Nambu have resurrected the tr.im URL shortener service. Why?
We have been absolutely overwhelmed by the popular response, and the countless public and private appeals I have received to keep tr.im alive.
We have answered those pleas. Nambu will keep tr.im operating going forward, indefinitely, while we continue to consider our options in regards to tr.im’s future.
So the URL shortener is back from the dead, but for how long? That is a valid question, despite the fact that they are “overwhelmed by the response”, they still think that all the reasons they initially listed for shutting down tr.im are valid.
Would you trust tr.im with your shortened URLs after this affair?
URL shortener tr.im is throwing in the towel, and sends some blame to Twitter since they prefer competitor bit.ly. Fair enough, I’d say, and some players in the URL shortening field is bound to fall off in the coming months. Nambu’s tr.im just happen to be vocal about it in a blog post.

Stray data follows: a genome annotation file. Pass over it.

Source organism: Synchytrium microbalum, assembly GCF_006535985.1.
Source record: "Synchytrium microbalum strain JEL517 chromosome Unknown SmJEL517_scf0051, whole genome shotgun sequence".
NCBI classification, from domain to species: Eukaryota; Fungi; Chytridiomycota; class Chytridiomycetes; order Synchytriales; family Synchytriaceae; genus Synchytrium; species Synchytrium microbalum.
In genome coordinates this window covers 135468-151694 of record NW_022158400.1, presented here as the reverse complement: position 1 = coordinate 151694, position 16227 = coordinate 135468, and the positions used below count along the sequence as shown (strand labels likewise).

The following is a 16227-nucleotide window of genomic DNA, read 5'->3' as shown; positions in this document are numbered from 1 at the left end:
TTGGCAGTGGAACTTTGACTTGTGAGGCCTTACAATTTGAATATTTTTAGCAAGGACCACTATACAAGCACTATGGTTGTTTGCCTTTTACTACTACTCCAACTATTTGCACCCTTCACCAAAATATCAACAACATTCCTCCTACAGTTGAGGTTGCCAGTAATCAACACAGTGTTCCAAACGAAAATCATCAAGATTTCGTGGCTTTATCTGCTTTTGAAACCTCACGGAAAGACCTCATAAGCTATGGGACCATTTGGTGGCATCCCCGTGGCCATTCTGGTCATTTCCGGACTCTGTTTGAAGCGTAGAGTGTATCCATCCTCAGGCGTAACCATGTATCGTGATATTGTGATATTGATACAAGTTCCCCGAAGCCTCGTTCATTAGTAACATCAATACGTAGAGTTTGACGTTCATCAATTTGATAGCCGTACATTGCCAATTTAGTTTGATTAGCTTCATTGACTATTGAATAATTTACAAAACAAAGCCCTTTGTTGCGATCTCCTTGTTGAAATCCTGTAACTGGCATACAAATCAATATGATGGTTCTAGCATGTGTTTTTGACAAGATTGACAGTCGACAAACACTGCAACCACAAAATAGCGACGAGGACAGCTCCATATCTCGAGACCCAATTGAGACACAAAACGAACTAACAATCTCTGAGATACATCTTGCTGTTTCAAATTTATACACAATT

And finally, Twitter has all but sapped us of any last energy to double-down and develop tr.im further. What is the point? With bit.ly the Twitter default, and with us having no inside connection to Twitter, tr.im will lose over the the long-run no matter how good it may or may not be at this moment, or in the future.
The rise of Twitter and the 140 character cap it brings (which in turn comes from texting, but that’s a different story) has forced URL shortening upon us. Let’s face it, most URLs won’t leave much room for actual content in a tweet, and that’s why we use services like TinyURL and bit.ly. However, they offer risks as well, since someone can claim that an URL is for a certain thing, while it in fact is something completely different. If you’re lucky, it is just a hidden affiliate ad, but you might just as well end up at a site containing malicious code. read more